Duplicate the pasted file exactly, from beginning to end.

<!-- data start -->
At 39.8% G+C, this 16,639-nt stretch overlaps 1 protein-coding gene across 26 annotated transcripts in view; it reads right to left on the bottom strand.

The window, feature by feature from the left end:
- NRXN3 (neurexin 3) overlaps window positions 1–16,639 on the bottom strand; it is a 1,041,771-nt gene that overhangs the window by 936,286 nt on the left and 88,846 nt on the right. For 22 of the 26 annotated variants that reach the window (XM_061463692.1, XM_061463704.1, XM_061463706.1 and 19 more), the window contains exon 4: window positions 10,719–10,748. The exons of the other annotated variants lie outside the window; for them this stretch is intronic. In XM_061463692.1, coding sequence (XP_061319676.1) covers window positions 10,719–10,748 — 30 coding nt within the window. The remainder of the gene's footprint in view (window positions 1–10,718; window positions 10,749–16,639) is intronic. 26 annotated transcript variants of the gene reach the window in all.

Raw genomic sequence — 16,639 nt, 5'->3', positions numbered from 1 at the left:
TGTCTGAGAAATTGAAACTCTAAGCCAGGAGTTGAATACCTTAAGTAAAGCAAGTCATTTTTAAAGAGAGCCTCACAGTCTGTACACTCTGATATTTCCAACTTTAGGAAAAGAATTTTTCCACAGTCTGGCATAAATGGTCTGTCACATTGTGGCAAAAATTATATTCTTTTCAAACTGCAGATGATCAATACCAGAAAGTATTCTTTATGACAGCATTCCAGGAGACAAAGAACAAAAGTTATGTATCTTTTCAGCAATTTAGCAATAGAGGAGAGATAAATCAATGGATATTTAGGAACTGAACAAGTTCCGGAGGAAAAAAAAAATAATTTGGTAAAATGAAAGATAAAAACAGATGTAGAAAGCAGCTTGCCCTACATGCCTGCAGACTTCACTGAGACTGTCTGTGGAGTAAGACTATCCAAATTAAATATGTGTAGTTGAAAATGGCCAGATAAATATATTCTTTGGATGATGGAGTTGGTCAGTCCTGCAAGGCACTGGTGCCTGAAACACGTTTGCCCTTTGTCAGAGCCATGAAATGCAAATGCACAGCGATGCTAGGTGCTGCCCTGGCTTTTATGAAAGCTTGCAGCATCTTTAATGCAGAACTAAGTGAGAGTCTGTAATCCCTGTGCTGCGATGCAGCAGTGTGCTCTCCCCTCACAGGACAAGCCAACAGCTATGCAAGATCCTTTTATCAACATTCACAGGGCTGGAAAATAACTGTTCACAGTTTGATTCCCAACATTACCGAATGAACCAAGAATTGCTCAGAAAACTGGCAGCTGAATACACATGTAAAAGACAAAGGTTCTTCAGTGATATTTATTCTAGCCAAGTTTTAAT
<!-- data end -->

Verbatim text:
At 39.8% G+C, this 16,639-nt stretch overlaps 1 protein-coding gene across 26 annotated transcripts in view; it reads right to left on the bottom strand.

The window, feature by feature from the left end:
- NRXN3 (neurexin 3) overlaps window positions 1–16,639 on the bottom strand; it is a 1,041,771-nt gene that overhangs the window by 936,286 nt on the left and 88,846 nt on the right. For 22 of the 26 annotated variants that reach the window (XM_061463692.1, XM_061463704.1, XM_061463706.1 and 19 more), the window contains exon 4: window positions 10,719–10,748. The exons of the other annotated variants lie outside the window; for them this stretch is intronic. In XM_061463692.1, coding sequence (XP_061319676.1) covers window positions 10,719–10,748 — 30 coding nt within the window. The remainder of the gene's footprint in view (window positions 1–10,718; window positions 10,749–16,639) is intronic. 26 annotated transcript variants of the gene reach the window in all.

Raw genomic sequence — 16,639 nt, 5'->3', positions numbered from 1 at the left:
TGTCTGAGAAATTGAAACTCTAAGCCAGGAGTTGAATACCTTAAGTAAAGCAAGTCATTTTTAAAGAGAGCCTCACAGTCTGTACACTCTGATATTTCCAACTTTAGGAAAAGAATTTTTCCACAGTCTGGCATAAATGGTCTGTCACATTGTGGCAAAAATTATATTCTTTTCAAACTGCAGATGATCAATACCAGAAAGTATTCTTTATGACAGCATTCCAGGAGACAAAGAACAAAAGTTATGTATCTTTTCAGCAATTTAGCAATAGAGGAGAGATAAATCAATGGATATTTAGGAACTGAACAAGTTCCGGAGGAAAAAAAAAATAATTTGGTAAAATGAAAGATAAAAACAGATGTAGAAAGCAGCTTGCCCTACATGCCTGCAGACTTCACTGAGACTGTCTGTGGAGTAAGACTATCCAAATTAAATATGTGTAGTTGAAAATGGCCAGATAAATATATTCTTTGGATGATGGAGTTGGTCAGTCCTGCAAGGCACTGGTGCCTGAAACACGTTTGCCCTTTGTCAGAGCCATGAAATGCAAATGCACAGCGATGCTAGGTGCTGCCCTGGCTTTTATGAAAGCTTGCAGCATCTTTAATGCAGAACTAAGTGAGAGTCTGTAATCCCTGTGCTGCGATGCAGCAGTGTGCTCTCCCCTCACAGGACAAGCCAACAGCTATGCAAGATCCTTTTATCAACATTCACAGGGCTGGAAAATAACTGTTCACAGTTTGATTCCCAACATTACCGAATGAACCAAGAATTGCTCAGAAAACTGGCAGCTGAATACACATGTAAAAGACAAAGGTTCTTCAGTGATATTTATTCTAGCCAAGTTTTAAT